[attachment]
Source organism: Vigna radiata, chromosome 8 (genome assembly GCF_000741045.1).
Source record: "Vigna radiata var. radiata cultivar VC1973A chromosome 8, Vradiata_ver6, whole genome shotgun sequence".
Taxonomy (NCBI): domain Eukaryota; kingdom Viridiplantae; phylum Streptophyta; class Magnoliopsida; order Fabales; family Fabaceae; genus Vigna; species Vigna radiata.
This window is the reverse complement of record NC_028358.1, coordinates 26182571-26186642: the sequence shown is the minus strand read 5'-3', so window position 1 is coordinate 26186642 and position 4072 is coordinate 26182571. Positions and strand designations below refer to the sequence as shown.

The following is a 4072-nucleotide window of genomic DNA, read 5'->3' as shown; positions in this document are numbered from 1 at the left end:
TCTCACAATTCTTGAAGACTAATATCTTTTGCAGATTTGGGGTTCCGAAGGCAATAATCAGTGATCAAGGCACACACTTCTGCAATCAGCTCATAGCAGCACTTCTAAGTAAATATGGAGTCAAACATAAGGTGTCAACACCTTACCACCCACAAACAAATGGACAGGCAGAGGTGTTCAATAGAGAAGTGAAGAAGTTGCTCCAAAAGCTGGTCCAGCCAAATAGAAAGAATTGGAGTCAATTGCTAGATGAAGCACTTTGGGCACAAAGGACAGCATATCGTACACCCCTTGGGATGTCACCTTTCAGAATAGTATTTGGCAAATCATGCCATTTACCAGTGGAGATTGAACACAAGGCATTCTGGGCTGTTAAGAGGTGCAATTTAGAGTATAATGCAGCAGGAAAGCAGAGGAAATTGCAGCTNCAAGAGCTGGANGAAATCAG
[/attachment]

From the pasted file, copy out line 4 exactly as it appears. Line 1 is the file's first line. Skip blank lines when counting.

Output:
This window is the reverse complement of record NC_028358.1, coordinates 26182571-26186642: the sequence shown is the minus strand read 5'-3', so window position 1 is coordinate 26186642 and position 4072 is coordinate 26182571. Positions and strand designations below refer to the sequence as shown.